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Retailers Are Poised To Face A Huge Wave Of Return Of Goods

Retailers Are Poised To Face A Huge Wave Of Return Of Goods
Retailers in the United States are preparing for a record number of returns of online gifts which were bought during the period when there was a huge surge in novel coronavirus cases in the country.
Shoppers have been allowed to drop their unwanted gifts at FedEx or United Parcel Service drop-off sites by retailers including Walmart Inc and Target Corp in order to make the process more efficient.
And for the first time, curbside returns are being offered by other retailers including Best Buy, Dick’s Sporting Goods and Nordstrom, because physical stores have been closed down or the number of customers allowed inside has reduced in efforts to prevent the spread of Covid-19.  
Shoppers have shifted from purchasing products from stores to online platforms during the pandemic in an effort to prevent contracting Covid-19 which is expected to swell returns of products purchased to historically high levels. There is also pressure on retailers to keep the return process as seamless as possible in order to hold on to customers as well as making it easier for UPS and FedEx to operate even as the two delivery giants have been overwhelmed with packages to deliver,
Measures are also being taken even by some shopping malls to that returning of goods can be easy for their tenants. In order to eliminate the need for shoppers to print return labels for packages they drop off, partnerships with Narvar, a returns management provider, have been struck by the Mall of America and Simon Property Group.
An increase of as much as 5.2 per cent to $766.7 billion is expected for the 2020 holiday sales, according to estimates of the National Retail Federation. The trade group also anticipates that about 13 per cent of the goods sold, worth about $101 billion, of the products sold during the 2020 holiday season will be returned by customers.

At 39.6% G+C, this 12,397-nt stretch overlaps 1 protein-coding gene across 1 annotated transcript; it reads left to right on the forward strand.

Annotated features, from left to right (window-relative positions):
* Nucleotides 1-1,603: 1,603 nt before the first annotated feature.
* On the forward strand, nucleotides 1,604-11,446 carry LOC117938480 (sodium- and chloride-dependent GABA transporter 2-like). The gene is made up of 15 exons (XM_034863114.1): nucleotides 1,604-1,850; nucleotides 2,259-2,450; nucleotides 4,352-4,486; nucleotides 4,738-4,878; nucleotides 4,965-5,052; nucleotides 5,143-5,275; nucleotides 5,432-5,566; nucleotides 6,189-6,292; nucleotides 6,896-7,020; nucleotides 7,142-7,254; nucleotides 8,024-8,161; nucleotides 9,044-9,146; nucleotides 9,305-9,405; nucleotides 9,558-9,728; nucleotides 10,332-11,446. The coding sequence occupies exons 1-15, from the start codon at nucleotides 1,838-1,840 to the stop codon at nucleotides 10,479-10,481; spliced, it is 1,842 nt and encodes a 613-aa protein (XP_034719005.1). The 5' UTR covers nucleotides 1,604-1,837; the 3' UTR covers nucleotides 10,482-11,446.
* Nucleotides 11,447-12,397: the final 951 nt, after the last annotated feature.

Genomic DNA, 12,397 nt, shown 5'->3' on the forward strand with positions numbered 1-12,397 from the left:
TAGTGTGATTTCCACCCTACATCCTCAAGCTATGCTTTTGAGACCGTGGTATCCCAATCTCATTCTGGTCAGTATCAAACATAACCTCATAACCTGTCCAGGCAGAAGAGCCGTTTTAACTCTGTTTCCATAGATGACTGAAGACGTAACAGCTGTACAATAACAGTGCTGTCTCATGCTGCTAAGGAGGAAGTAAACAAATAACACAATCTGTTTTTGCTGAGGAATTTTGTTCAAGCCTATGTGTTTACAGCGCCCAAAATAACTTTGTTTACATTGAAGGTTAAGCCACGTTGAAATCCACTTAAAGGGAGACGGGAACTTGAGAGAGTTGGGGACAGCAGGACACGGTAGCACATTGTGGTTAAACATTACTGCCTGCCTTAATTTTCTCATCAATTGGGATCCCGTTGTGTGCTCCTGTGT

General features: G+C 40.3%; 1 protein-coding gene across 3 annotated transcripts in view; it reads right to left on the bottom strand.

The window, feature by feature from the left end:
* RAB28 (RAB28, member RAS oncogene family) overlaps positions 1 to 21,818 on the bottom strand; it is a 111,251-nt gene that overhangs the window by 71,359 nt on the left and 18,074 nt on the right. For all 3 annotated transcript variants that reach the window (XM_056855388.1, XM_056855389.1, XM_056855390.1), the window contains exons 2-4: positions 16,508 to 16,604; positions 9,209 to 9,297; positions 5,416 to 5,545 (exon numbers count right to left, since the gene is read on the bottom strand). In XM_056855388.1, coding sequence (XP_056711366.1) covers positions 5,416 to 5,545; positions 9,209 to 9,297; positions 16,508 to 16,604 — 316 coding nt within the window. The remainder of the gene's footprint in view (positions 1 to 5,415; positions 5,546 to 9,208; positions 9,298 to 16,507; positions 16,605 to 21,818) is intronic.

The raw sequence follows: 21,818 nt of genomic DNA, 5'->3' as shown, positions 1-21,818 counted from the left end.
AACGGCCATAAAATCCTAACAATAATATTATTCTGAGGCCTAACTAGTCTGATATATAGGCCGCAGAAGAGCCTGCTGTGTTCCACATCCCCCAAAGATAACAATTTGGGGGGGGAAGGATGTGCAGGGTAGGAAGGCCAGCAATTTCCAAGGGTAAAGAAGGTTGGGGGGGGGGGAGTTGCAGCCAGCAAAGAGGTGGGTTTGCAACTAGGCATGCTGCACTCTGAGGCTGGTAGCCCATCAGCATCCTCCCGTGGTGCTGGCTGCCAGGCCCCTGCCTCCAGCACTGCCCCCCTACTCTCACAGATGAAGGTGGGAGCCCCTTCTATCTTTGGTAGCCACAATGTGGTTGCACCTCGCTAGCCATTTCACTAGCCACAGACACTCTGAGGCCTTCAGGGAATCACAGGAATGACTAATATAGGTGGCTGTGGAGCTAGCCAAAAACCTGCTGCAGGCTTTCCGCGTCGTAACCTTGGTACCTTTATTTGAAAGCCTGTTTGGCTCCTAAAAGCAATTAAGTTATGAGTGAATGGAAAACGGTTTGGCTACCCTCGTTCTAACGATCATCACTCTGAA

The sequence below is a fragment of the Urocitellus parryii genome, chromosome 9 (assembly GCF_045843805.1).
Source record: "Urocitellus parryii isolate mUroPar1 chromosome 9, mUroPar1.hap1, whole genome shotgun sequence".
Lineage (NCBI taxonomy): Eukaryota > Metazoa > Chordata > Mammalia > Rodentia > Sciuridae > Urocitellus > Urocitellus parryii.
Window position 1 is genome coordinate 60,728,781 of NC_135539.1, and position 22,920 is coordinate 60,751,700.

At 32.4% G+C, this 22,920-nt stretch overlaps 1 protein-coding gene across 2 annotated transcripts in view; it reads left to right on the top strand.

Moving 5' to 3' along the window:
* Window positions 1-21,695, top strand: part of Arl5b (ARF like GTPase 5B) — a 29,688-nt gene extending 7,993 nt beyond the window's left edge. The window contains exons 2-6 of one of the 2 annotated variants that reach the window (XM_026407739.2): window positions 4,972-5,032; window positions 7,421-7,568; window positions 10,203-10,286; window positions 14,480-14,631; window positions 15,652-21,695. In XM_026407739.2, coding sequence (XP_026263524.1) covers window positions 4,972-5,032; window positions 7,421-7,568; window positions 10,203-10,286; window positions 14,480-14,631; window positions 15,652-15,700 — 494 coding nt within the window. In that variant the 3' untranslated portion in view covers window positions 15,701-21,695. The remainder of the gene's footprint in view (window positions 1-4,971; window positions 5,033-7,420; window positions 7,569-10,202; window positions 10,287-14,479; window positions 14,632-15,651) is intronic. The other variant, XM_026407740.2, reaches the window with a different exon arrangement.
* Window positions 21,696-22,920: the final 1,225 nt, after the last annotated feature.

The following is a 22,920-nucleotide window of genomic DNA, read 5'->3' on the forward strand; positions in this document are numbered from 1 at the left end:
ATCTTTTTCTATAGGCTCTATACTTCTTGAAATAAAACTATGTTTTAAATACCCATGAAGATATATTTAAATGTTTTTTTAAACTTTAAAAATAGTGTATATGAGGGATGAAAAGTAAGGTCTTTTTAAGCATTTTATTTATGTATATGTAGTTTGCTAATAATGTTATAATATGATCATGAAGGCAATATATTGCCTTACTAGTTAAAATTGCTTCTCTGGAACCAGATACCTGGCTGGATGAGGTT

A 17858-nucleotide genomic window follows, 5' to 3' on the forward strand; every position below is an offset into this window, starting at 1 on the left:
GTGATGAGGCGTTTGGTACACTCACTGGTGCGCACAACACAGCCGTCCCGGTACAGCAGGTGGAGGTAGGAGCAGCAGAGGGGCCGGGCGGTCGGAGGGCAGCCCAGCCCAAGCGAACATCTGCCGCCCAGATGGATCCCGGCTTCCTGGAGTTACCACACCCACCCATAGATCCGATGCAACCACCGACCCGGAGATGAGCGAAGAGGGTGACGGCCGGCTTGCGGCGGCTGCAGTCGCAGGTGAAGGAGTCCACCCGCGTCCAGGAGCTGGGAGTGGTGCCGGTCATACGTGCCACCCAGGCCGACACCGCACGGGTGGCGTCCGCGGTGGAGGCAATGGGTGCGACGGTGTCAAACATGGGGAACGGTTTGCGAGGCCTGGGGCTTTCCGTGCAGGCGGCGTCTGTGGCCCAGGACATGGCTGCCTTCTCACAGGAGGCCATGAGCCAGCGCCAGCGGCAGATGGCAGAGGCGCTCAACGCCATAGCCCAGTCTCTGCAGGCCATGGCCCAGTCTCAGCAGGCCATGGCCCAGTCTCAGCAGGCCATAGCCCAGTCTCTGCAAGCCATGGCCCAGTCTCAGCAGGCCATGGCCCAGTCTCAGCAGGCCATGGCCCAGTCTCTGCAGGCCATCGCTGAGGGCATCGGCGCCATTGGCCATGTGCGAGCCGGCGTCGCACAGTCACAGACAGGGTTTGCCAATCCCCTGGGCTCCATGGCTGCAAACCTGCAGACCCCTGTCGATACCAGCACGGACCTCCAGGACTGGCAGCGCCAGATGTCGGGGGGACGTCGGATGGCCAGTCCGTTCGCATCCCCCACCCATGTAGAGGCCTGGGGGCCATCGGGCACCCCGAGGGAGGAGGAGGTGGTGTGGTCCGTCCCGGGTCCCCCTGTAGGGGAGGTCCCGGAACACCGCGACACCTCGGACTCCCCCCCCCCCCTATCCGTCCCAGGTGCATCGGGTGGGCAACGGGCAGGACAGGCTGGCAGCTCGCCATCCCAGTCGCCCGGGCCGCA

The number of returned goods will be even higher, according to estimates of Optoro, which helps retailers sort, resell and dispose of returned merchandise. Between Thanksgiving and end of January, 2020 US holiday returns will hit $115 billion, it predicted. Compared to the same number in 2019, that will be 15 per cent higher.  
Rob Zomok, president of global operations at Inmar Intelligence, a firm that is engaged in processing about 600 million retail and e-commerce returns annually, said that while the online apparel return rate is about 30 per cent, the return rate for in-store apparel return is between 5 and 8 per cent.
“That math has created a significant increase in returns,” said Zomok, who added that apparel returns are at a record high.
“When your shopping is 100% online, you’re probably ordering a couple extra (items) with the intent of returning,” said Sriram Sridhar, chief executive of, which helps clients track packages.
“We expect every retailer to face around 50% more returns than they have faced in the years past during the holiday season,” Sridhar said.
Further, returned products are also quarantined or sanitized by retailers after they receive them so that such packages are free from the novel coronavirus.
“This is not the typical way returns are processed,” said Paula Rosenblum, managing partner at retail research firm RSR Research.

Christopher J. Mitchell

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